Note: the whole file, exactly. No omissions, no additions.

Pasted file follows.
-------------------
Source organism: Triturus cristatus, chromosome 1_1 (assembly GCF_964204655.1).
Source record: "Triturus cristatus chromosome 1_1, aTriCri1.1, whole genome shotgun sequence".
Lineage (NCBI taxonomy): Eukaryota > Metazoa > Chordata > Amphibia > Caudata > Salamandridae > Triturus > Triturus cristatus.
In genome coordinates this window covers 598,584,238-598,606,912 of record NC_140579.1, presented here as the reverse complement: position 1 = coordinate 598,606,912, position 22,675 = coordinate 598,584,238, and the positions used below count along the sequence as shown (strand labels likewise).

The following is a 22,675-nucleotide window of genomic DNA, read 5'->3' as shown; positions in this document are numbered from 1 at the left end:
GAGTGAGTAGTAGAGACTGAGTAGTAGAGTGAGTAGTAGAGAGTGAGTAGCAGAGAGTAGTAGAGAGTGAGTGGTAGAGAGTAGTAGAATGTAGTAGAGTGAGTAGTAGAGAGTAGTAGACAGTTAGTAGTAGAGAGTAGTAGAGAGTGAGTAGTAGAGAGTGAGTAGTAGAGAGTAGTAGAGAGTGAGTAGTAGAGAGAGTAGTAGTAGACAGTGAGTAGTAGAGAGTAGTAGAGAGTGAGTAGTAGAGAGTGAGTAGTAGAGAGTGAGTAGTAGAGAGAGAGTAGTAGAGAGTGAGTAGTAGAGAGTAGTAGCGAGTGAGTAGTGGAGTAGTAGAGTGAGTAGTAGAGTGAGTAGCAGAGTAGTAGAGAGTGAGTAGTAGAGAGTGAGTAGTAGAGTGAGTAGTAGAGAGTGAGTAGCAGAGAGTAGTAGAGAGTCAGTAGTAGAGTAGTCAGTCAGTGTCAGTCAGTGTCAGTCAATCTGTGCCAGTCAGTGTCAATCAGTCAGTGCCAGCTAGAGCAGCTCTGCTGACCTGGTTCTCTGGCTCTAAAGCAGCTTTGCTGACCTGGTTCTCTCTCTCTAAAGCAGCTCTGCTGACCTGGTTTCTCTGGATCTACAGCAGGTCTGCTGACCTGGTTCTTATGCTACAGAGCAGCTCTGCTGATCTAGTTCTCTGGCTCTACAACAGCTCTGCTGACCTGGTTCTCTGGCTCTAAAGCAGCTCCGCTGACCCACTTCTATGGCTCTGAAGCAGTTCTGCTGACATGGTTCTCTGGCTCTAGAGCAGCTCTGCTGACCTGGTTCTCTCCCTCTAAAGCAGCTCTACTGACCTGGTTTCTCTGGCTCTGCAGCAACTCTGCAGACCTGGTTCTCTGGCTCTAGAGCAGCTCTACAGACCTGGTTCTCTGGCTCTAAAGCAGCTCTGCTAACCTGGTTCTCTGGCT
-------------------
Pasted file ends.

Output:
Source organism: Triturus cristatus, chromosome 1_1 (assembly GCF_964204655.1).
Source record: "Triturus cristatus chromosome 1_1, aTriCri1.1, whole genome shotgun sequence".
Lineage (NCBI taxonomy): Eukaryota > Metazoa > Chordata > Amphibia > Caudata > Salamandridae > Triturus > Triturus cristatus.
In genome coordinates this window covers 598,584,238-598,606,912 of record NC_140579.1, presented here as the reverse complement: position 1 = coordinate 598,606,912, position 22,675 = coordinate 598,584,238, and the positions used below count along the sequence as shown (strand labels likewise).

The following is a 22,675-nucleotide window of genomic DNA, read 5'->3' as shown; positions in this document are numbered from 1 at the left end:
GAGTGAGTAGTAGAGACTGAGTAGTAGAGTGAGTAGTAGAGAGTGAGTAGCAGAGAGTAGTAGAGAGTGAGTGGTAGAGAGTAGTAGAATGTAGTAGAGTGAGTAGTAGAGAGTAGTAGACAGTTAGTAGTAGAGAGTAGTAGAGAGTGAGTAGTAGAGAGTGAGTAGTAGAGAGTAGTAGAGAGTGAGTAGTAGAGAGAGTAGTAGTAGACAGTGAGTAGTAGAGAGTAGTAGAGAGTGAGTAGTAGAGAGTGAGTAGTAGAGAGTGAGTAGTAGAGAGAGAGTAGTAGAGAGTGAGTAGTAGAGAGTAGTAGCGAGTGAGTAGTGGAGTAGTAGAGTGAGTAGTAGAGTGAGTAGCAGAGTAGTAGAGAGTGAGTAGTAGAGAGTGAGTAGTAGAGTGAGTAGTAGAGAGTGAGTAGCAGAGAGTAGTAGAGAGTCAGTAGTAGAGTAGTCAGTCAGTGTCAGTCAGTGTCAGTCAATCTGTGCCAGTCAGTGTCAATCAGTCAGTGCCAGCTAGAGCAGCTCTGCTGACCTGGTTCTCTGGCTCTAAAGCAGCTTTGCTGACCTGGTTCTCTCTCTCTAAAGCAGCTCTGCTGACCTGGTTTCTCTGGATCTACAGCAGGTCTGCTGACCTGGTTCTTATGCTACAGAGCAGCTCTGCTGATCTAGTTCTCTGGCTCTACAACAGCTCTGCTGACCTGGTTCTCTGGCTCTAAAGCAGCTCCGCTGACCCACTTCTATGGCTCTGAAGCAGTTCTGCTGACATGGTTCTCTGGCTCTAGAGCAGCTCTGCTGACCTGGTTCTCTCCCTCTAAAGCAGCTCTACTGACCTGGTTTCTCTGGCTCTGCAGCAACTCTGCAGACCTGGTTCTCTGGCTCTAGAGCAGCTCTACAGACCTGGTTCTCTGGCTCTAAAGCAGCTCTGCTAACCTGGTTCTCTGGCT